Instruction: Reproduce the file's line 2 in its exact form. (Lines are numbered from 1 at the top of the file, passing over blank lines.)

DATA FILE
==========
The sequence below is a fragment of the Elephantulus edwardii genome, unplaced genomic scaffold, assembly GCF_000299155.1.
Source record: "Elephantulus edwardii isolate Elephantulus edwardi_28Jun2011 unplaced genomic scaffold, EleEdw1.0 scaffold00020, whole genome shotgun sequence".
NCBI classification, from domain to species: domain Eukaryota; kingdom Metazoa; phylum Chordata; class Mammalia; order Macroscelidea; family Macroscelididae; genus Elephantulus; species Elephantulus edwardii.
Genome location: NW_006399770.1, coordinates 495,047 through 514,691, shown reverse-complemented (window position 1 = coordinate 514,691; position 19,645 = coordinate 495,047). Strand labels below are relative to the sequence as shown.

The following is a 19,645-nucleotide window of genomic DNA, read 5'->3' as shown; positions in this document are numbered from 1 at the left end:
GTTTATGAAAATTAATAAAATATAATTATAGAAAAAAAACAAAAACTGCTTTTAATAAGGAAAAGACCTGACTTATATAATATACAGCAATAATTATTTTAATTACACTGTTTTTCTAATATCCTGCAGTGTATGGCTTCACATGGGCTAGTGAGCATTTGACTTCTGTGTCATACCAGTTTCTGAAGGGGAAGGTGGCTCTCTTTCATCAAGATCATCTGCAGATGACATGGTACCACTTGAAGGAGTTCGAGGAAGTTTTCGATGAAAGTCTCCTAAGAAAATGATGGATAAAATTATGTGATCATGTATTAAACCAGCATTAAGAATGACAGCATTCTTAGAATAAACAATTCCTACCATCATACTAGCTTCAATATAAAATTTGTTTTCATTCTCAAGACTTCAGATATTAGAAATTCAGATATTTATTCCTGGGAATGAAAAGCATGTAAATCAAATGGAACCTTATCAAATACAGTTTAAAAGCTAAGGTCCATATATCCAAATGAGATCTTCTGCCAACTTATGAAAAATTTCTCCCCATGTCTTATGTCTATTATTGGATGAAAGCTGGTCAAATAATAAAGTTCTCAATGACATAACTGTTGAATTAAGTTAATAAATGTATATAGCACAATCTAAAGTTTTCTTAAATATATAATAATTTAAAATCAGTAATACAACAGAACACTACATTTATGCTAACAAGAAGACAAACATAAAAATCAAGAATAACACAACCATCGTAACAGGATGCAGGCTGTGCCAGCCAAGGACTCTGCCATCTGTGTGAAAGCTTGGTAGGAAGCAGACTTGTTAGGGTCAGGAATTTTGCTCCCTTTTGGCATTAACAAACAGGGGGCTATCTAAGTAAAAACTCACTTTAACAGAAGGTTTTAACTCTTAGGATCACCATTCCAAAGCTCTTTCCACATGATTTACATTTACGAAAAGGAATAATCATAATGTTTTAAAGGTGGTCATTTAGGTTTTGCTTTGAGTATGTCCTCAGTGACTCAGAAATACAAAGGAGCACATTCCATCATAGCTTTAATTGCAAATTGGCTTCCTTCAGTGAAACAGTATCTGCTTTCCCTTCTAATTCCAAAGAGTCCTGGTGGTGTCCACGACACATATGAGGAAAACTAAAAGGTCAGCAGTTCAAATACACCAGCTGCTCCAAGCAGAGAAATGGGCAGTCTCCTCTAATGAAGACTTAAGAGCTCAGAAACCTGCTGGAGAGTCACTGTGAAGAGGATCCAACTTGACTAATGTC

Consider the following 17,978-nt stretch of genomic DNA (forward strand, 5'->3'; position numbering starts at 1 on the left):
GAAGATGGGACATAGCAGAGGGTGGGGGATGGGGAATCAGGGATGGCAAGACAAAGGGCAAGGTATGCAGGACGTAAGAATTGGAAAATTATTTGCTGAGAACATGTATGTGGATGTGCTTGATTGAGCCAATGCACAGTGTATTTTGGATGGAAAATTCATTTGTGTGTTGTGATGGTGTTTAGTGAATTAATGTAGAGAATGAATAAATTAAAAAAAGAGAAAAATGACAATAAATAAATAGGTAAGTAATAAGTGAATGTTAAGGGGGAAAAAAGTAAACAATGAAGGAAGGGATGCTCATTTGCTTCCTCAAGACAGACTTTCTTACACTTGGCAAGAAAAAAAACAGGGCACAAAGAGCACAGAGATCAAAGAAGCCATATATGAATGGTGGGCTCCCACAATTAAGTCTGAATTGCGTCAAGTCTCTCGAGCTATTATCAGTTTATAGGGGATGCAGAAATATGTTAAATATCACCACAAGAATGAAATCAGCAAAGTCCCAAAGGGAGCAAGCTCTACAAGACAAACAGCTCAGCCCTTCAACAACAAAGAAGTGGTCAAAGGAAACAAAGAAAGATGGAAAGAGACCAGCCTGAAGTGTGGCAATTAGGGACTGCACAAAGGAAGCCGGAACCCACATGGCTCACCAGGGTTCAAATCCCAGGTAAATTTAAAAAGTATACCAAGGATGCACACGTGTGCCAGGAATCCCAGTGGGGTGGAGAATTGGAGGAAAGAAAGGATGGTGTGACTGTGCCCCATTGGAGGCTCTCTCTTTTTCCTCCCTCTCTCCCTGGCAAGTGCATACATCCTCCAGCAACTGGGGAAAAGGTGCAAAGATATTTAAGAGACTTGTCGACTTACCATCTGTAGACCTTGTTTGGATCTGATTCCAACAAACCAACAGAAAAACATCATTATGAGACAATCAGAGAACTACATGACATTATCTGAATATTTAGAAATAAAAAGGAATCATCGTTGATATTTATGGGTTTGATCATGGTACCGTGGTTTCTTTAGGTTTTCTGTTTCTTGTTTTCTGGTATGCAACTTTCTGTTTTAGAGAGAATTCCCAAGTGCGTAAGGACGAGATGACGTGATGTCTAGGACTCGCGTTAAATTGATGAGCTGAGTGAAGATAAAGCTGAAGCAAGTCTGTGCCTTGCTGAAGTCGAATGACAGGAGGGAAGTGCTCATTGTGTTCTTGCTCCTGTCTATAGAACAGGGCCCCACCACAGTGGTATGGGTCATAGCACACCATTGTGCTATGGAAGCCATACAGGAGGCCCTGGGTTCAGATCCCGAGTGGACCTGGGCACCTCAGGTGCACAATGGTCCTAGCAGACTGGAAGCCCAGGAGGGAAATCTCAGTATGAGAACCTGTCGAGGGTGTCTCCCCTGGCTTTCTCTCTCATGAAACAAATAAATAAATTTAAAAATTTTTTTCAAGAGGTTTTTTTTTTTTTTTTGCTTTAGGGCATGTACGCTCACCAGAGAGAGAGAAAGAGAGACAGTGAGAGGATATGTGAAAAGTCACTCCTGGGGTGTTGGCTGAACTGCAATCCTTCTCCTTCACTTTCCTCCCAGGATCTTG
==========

Source record: "Elephantulus edwardii isolate Elephantulus edwardi_28Jun2011 unplaced genomic scaffold, EleEdw1.0 scaffold00020, whole genome shotgun sequence".